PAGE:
• Put books, canned goods, or water into a backpack and carry it up and down the stairs. Don’t run or overload the backpack. Working up to 1/3rd of your bodyweight is a fairly good goal here.

Put it into practice: Because rest is interspersed with work, this is something you can do continuously. Set a timer for 15-20 minutes and do the work. If you’re feeling fine at the end of 20 minutes, start running or adding weight rather than increasing the time.

Jump Rope

This is on the minimal equipment side of things, but if you have a jump rope (or any rope, really), you can workout that way. Jumping rope is fairly easy to do, but requires a little bit of up front training and setup.

  • First, make sure your rope is the right length (stand in the middle, the ends should hit your armpits) and you have clearance above you so you don’t get tangled in ceiling fans or light fixtures.

  • For the first few sessions, you will struggle with the skill of jumping rope. Skills are best trained when not fatigued, so make sure you rest long enough between attempts.

  • When you can jump for 60s without getting tripped up, you may consider yourself skilled enough to begin using this as a true conditioning tool.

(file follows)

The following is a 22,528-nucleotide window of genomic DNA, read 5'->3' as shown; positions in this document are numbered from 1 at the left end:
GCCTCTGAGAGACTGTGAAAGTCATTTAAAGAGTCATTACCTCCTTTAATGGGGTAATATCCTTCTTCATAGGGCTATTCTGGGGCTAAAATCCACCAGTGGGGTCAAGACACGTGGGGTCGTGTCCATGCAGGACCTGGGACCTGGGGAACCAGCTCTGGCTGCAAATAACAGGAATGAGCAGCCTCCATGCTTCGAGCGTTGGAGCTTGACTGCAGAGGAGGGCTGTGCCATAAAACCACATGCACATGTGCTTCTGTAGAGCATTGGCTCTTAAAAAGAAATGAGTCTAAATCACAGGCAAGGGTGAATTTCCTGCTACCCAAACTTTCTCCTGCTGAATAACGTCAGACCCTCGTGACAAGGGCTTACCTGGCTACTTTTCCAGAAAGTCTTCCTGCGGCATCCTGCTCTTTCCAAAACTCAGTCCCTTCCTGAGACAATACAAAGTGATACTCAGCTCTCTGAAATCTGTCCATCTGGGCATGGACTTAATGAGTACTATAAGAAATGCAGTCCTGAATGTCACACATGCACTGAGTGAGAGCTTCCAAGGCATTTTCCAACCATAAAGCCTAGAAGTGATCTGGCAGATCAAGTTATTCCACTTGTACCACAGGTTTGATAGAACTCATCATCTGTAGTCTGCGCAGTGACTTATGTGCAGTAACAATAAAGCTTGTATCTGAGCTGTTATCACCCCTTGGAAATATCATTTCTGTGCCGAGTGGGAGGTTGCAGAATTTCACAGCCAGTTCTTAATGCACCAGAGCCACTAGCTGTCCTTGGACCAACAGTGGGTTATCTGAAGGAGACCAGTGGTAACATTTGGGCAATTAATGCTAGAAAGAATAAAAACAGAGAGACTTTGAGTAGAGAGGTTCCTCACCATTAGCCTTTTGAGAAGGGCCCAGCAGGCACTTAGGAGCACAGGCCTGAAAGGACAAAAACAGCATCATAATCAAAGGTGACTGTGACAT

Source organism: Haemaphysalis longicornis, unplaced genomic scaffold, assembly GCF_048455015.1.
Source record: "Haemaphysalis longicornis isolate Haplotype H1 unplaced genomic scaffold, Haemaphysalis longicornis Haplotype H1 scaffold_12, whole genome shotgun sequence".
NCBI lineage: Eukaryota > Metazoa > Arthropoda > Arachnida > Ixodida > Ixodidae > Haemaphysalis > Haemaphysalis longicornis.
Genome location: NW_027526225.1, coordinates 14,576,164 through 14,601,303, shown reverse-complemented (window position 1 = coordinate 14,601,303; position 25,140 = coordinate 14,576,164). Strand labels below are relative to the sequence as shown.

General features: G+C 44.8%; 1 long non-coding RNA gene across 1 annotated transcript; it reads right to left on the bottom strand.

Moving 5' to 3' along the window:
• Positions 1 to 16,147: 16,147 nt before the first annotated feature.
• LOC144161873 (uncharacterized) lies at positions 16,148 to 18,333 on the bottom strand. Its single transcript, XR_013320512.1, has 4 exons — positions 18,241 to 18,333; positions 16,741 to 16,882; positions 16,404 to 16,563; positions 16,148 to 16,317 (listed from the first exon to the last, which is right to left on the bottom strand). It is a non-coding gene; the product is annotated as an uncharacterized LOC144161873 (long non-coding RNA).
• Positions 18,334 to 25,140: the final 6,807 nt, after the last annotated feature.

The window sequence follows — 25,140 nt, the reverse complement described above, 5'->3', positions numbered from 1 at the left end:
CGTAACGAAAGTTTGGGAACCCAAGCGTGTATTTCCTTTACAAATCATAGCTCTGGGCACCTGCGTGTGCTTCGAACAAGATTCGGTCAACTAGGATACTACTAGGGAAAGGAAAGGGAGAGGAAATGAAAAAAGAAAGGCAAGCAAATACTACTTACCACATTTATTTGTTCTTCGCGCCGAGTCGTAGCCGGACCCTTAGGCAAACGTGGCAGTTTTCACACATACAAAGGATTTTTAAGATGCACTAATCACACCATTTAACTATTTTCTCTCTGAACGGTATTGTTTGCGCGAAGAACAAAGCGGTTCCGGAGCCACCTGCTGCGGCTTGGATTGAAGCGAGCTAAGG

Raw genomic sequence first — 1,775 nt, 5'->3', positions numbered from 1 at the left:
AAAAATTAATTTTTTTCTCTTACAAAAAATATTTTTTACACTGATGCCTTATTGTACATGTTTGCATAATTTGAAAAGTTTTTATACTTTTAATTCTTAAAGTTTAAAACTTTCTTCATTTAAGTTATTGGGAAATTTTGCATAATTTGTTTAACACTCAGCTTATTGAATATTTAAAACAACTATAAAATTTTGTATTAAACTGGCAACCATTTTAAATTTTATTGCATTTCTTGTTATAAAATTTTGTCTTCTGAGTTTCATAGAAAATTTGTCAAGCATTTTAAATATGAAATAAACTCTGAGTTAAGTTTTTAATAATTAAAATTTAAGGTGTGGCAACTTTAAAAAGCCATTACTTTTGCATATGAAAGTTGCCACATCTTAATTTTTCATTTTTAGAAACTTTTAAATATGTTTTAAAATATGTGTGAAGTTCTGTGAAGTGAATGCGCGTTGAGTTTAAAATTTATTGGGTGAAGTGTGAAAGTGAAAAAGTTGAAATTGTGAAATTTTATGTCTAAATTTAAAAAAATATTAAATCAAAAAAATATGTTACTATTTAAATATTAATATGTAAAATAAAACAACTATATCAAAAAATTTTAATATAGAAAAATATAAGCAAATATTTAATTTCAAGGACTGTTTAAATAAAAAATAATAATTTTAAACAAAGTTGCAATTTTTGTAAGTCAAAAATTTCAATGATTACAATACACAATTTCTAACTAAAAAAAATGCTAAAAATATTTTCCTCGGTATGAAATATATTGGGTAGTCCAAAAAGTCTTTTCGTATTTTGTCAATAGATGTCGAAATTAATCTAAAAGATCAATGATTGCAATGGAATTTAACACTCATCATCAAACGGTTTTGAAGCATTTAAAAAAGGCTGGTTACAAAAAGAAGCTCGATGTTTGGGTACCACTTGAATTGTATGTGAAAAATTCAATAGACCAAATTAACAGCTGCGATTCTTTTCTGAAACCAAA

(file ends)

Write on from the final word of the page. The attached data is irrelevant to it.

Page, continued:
Put it into practice: In all cases, we will treat jumping rope like a density workout - set aside about 15 minutes of time and work at it. If you’re still learning the skill, rest 2-4 minutes between bouts to ensure you’re not fatigued. Once you are skilled enough to jump for 60s, begin alternating 60s jumping with 2 minutes of rest. Gradually decrease the rest until you only need 60s. After this, start slowly increasing the time you jump by 5-10s at a time, while keeping the rest at 60s. Soon you will be able to jump for 3 or more minutes straight.

Bringing It All Together

If you’re using the strength training work from Part 1, or any other strength work, you’re probably already working out 3 times a week. Which means you have two options for adding conditioning:

  1. Add conditioning in during the days you’re not strength training. When you start this, you WILL perform worse across the board, as you’re adding much more work from week to week. That’s not bad though. You’ll get used to it with time.

    But if you strength train Monday, Wednesday, and Friday, add conditioning work on Tuesday and Thursday. All of the workouts above should take 15-25 minutes, tops.

  2. Reduce strength training by one day and add two days of conditioning. This will be less of a change, and less fatiguing overall. It also helps if your focus is less on strength and more on general fitness.

    If you strength train on Monday, Wednesday, and Friday, switch to strength on Monday and Thursday with conditioning on Tuesday and Friday. This provides more rest between strength days, and a good mid-week rest.

These are the two recommended ways to combine these programs. Do whatever conditioning work you want on your conditioning days, rotating as much as you want or don’t want.

Sign up for more posts from Everyday Fitness: